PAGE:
How consistently I say the same things like they were new things. I've got a common nightmare: I'm relating an anecdote as though it's fresh and exciting while my audience, eyes rolling to skull-backs, suffers through the stale & eager repeat, seething with resentment. Like: on the cruise last summer, Rosie accidentally told the same joke twice in one set, and the experience was to be honest --- jarring. She caught herself, took a drink and apologized, turned it into a new joke, but witnessing the same delivery, made me think -- I do that.
In Ariel Levy's John Waters article, she says any Waters fans would see "his conversation is peppered with reruns and standards ... but it's fine. John Waters's recycling is more interesting than most people's virgin material." Which's something to aspire to.
As a kid, I'd interrupt my Mom if I'd already heard her story: she told me this was rude, as were my corrections. Stephen Dunn, in "The Answers," responds to the question, "why did you leave me?" with "You began to correct my embellishments in public. / You wouldn't let me tell my stories."
Possibly, I've even written about repeating myself before.
There's stories/experiences I already know I tell too often (Olive Garden, life of housewivery/frat rathood, being raised w/o television and artificial coloring, in public high school i wore boxers & skater pants and stared at the ceiling fan a lot, when Matty went to the park to look for osaama and never came back, my ex the cop [what's unfortunate is that I've only got a few exes who I'm certain will never read this, and therefore they're often spoken of/for]), but there's some I don't mean to. Stories about my father I may've told before are the riskiest to re-tell, 'cause no-one wants to interrupt a ghost story. But maybe I don't talk about him as much as I think I do. Which is the problem: I write down so much of what I think, it's nearly impossible to remember what I kept in my head, and what I put into words (therefore changing it immediately).
So, a reader survey! I know, I totally ask so much from you, it's actually semi-obnoxious. But ok -- no need to identify yourself (but you sure can!), and though your comments will be addressed in a larger sense (and possibly specifically, who knows), I don't plan to run down the line in response as I traditionally do. Also; I realize 95% of you won't answer, and that's fine, clearly I took Statistics 350 for a reason, know all about sample size, etc., and also, you don't have to, I appreciate your mysterious eyes. Also if you're my 3-D friend you still have to answer. Feel free to skip one, some or almost all the questions, like if you don't know who Lozo is. Just answer whatever you want.
It's almost time for Auto-Win's SECOND BIRTHDAY! Aren't you excited? Tinkerbell is1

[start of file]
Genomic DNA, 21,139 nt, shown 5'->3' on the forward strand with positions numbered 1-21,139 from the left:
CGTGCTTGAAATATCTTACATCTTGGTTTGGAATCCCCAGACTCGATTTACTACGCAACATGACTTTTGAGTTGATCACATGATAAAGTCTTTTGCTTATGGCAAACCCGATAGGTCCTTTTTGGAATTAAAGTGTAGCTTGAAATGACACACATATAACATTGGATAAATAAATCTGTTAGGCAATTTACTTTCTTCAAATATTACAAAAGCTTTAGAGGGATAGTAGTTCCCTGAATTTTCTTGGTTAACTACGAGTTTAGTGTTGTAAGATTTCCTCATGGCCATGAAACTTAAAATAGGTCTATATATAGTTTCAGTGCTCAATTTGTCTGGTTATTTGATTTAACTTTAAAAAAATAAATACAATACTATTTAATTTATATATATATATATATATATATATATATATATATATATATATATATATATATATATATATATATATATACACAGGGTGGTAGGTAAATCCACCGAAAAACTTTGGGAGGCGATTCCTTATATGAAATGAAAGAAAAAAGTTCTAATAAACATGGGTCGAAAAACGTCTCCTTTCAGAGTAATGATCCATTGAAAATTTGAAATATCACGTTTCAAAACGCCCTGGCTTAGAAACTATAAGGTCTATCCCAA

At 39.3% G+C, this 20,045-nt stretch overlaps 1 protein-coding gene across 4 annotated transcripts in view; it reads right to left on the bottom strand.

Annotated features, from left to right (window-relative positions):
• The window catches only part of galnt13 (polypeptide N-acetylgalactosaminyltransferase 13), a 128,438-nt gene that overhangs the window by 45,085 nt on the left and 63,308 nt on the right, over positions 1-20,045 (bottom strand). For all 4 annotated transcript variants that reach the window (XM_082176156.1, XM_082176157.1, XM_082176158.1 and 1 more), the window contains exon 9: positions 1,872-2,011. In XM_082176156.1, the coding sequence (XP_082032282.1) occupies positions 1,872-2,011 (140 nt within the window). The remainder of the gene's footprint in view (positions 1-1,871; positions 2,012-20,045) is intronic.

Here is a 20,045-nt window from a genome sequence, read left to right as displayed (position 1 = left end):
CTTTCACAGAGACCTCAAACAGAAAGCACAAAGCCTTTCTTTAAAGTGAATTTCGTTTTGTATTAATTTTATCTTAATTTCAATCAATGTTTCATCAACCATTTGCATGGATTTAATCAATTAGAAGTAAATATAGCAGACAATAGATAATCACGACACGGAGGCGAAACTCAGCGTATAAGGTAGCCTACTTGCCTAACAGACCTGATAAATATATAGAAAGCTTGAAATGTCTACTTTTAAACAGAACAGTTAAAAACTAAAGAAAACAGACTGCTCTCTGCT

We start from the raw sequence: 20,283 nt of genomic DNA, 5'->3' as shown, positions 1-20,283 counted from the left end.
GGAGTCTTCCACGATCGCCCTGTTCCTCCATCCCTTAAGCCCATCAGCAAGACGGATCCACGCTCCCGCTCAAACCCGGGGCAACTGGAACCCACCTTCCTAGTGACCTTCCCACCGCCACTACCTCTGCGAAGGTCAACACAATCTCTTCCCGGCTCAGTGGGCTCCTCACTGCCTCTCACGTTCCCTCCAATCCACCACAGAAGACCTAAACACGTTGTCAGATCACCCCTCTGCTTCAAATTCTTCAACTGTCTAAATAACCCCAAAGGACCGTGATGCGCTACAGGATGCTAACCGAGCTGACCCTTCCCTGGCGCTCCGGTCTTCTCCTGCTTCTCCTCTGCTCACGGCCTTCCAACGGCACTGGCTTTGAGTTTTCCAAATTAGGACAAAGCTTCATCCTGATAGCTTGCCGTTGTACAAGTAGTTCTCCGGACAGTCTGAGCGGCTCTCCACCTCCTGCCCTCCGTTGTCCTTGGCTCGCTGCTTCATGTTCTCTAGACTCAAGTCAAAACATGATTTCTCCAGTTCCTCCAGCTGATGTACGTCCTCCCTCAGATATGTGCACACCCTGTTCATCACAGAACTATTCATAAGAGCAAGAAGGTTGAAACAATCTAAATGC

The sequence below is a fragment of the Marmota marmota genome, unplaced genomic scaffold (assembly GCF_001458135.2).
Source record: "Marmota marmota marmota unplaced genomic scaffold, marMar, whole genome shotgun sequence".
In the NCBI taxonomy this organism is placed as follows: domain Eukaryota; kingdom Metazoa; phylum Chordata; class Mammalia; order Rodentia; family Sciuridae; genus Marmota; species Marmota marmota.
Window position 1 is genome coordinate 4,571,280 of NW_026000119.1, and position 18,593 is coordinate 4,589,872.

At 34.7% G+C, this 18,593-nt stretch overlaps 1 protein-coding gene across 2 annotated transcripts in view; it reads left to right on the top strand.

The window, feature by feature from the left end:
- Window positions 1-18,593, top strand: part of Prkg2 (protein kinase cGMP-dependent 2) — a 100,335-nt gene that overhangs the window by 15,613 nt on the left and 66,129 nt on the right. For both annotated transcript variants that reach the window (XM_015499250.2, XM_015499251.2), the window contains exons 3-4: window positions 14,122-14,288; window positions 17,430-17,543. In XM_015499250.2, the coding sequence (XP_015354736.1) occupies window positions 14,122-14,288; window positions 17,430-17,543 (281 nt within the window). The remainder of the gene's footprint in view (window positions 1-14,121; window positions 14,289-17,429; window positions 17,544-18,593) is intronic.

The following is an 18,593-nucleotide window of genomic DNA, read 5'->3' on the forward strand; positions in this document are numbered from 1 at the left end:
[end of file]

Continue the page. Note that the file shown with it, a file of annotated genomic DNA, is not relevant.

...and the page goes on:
1/a. Have you read archives?
2. Fill in the blank: "When you're here, you're ______."
3. What's your favorite thing to read on the internet besides me obvs.
4. What's Lozo's favorite position?
5. Have you seen The L Word and if so where is Papi.
6. Name of a blog post title (and, by implication, subject) that'd make your head explode with excitement to read it 'cause it just sounded so good!
7. omg, thanks!
8. Do you think I repeat myself on this blog a lot? Like, in a bad way?
18. anything else? okay.
quote: "I could say that telling her our story, / was a way of bringing you back to life, / and for a while it was, a memorial / made of memory and its words. / But here's what I knew: /Watching her react, I was sure I'd tell our story again, to others. I understood / how it could be taken to the bank, / and I feared I might not ever again / feel enough to know when to stop." (from Stephen Dunn, "The Stories")
1) RKB is on Martha Stewart today, Monday March 31st! (@lusty lady)
2) The 10 Most Insane, Child-Warping Moments of '80s Cartoons (for you who watched teevee as a child) (@topless robot)
3) Insightful thoughts on blogging, privacy, sex writing from Sex and The Ivy, as a response to Randall Patterson's NY Times Magazine Article "Chastity Clubs: Virginity" (@sex and the ivy, the ny times)
4) "The deaths of a number of celebrities may well be warnings about the dangers of chronic sleeplessness" : "Can Insomnia Kill?" (@the latimes)
5) "How to Fix Starbucks: "A few helpful suggestions from our panel of coffee geeks and empire builders."
6) A comprehensive list of movies in which poetry takes "center stage": Poetry in Movies (@the michigan quarterly review)
7) Where the "real housewives of NYC" actually really hang out! (@gridskipper)
8) The 101 Most Useful Websites (@telegraph uk)
9) A fantastic 2005 essay from Rick Moody about teaching and learning to write: "Writers and Mentors" (@the atlantic)